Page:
I grew up in Northwest Arkansas, not too far from the University of Arkansas and Walmart’s world headquarters, and moved to Columbia in 1999 to study Journalism. After graduating from the J-School in 2003, I spent a few years working for newspapers, magazines, and websites in Arkansas and Chicago. As I neared the end of my twenties, I decided to get a master’s degree in Library and Information Science from the University of Illinois, even though I had never worked in a library at any point in my life. In 2011 I left Chicago and my job as an editor, moved back to Arkansas once again, and looked for any and every opportunity to work with libraries, archives, and museums around my hometown. In 2012 I took a job as a Reference and Instruction Librarian at NorthWest Arkansas Community College, in 2015 I moved to Columbia, SC, to become an Information Literacy Programs Librarian at the University of South Carolina, and this summer I traded in one Columbia for another and returned to Mizzou.
How did you come to be a librarian, and what do you find most interesting about library instruction?
By 2008 I was working as the managing editor of a small magazine and website that covered new residential construction in and around Chicago. The market collapsed that year, developers stopped placing ads in our publication (or, in one memorable instance, fled the country entirely), and construction in many neighborhoods ground to a halt. I realized at some point that tracking price cuts for imaginary condos in unbuilt high-rises was not my idea of a good time, and by early 2009 I was thinking a lot about what I did and didn’t enjoy about my career up to that point. What I realized was that I loved chasing facts, pulling files, sifting through records—I liked the research part of my job so much more than the storytelling part. So I started to brainstorm ways in which I could spend more time searching for information and solving mysteries about where a particular piece of data might be located, and I quickly latched onto librarianship as a career where I could do just that.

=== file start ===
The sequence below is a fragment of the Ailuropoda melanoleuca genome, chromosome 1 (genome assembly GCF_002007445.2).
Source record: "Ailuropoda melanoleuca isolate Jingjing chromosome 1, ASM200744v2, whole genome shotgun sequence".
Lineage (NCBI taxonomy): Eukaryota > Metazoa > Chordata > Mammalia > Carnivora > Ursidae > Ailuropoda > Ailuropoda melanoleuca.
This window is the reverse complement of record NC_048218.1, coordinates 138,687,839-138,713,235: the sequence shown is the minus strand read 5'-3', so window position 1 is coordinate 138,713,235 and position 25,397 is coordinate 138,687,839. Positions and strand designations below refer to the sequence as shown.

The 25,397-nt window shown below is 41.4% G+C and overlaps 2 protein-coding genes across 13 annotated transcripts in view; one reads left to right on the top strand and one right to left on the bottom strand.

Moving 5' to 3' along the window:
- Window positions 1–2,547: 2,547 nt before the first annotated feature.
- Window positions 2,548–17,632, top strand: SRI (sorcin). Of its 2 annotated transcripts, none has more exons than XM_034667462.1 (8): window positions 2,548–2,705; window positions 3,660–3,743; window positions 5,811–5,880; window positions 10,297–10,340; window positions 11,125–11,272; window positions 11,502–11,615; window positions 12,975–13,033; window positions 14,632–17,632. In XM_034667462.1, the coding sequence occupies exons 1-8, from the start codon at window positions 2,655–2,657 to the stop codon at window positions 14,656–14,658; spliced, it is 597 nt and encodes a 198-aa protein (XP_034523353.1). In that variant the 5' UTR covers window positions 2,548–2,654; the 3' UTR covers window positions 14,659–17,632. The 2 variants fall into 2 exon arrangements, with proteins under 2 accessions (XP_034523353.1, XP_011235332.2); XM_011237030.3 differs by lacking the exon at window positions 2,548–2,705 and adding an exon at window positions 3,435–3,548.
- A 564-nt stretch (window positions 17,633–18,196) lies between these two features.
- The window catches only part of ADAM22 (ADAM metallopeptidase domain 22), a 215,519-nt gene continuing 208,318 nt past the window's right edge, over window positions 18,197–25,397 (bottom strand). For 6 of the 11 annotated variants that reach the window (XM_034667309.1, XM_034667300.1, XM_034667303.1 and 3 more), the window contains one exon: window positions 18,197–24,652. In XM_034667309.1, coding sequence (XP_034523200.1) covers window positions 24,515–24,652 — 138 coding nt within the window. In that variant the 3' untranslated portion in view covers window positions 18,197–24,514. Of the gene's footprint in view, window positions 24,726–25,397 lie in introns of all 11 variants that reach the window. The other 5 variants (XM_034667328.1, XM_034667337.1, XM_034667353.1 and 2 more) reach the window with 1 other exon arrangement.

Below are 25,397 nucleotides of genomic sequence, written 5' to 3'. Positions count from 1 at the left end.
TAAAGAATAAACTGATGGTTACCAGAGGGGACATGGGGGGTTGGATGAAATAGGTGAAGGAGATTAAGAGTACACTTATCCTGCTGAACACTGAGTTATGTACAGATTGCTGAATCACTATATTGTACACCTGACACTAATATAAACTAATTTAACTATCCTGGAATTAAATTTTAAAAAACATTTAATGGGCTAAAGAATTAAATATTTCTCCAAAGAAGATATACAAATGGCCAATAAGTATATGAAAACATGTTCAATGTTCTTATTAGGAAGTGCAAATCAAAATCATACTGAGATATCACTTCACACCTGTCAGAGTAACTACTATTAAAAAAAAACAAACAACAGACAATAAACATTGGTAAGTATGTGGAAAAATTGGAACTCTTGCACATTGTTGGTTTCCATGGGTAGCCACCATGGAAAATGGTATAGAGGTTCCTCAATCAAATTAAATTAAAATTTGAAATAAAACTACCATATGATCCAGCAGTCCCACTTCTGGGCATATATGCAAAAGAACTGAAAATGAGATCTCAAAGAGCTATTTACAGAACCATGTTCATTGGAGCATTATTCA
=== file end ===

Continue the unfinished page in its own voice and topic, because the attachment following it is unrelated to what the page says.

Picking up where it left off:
The very first LIS course I ever took, a full year before I entered school as a full-time grad student, was called Instruction & Assistance Systems. It was all about teaching in a library environment, and it was there where I first encountered terms like “information literacy” and “one-shots” and “flipped classrooms.” One of the things I realized as I went through that course was that I never really experienced that kind of instruction as a student; I tested out of my freshman composition class and didn’t recall any other instances in which I visited Ellis or the J-School library for formal instruction, and I couldn’t help but wonder how much better I would have performed as an undergraduate if I had felt more at ease with the library and its resources. So through the rest of library school and on into my career, I thought of my role as that of someone who could encourage and empower users, and help them develop the strategies and confidence necessary to use our collection to meet their needs.
What was your favorite book you were assigned to read in college, and what are you reading now?
I really enjoyed In Dubious Battle, which I read for an American Protest Lit class. It covers a lot of the same territory as The Grapes of Wrath, with its depiction of migrant workers and labor strikes, but it’s also a study of mob mentality—the way that humans, like other animals, behaved differently when grouped together than they would individually—which was a topic that interested Steinbeck greatly.
Right now I’m reading The Republic for Which It Stands, Richard White’s new book about the Reconstruction era and the Gilded Age. I’m also working my way through A New Literary History of America, an anthology of essays about works of American literature, co-edited by Greil Marcus, who’s always been good at relating rock music to seemingly unrelated works of art and folklore.